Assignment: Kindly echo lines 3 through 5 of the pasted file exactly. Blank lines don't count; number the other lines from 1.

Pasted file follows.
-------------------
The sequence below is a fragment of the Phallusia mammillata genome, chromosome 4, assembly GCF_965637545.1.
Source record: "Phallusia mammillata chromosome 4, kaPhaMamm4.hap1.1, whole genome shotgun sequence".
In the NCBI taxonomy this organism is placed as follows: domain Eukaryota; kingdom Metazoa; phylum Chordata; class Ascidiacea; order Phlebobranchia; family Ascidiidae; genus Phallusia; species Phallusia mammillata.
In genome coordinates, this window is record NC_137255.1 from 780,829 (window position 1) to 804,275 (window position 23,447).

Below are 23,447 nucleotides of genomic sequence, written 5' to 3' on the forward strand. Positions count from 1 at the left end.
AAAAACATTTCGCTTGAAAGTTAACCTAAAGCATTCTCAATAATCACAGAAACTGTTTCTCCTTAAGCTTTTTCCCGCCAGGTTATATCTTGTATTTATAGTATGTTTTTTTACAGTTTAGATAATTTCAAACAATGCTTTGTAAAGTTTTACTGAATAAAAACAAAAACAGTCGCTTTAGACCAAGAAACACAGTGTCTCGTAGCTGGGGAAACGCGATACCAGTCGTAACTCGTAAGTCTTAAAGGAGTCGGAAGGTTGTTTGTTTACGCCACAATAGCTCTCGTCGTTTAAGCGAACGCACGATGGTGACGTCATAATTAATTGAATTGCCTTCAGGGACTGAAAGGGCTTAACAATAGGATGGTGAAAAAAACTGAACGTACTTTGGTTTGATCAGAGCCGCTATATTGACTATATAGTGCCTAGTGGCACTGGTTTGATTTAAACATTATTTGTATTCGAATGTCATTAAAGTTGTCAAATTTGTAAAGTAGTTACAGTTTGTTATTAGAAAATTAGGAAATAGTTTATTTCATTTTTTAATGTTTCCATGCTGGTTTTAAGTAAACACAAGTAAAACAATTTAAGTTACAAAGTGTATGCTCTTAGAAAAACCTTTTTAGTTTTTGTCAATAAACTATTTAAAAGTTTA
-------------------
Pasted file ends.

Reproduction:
In the NCBI taxonomy this organism is placed as follows: domain Eukaryota; kingdom Metazoa; phylum Chordata; class Ascidiacea; order Phlebobranchia; family Ascidiidae; genus Phallusia; species Phallusia mammillata.
In genome coordinates, this window is record NC_137255.1 from 780,829 (window position 1) to 804,275 (window position 23,447).

Below are 23,447 nucleotides of genomic sequence, written 5' to 3' on the forward strand. Positions count from 1 at the left end.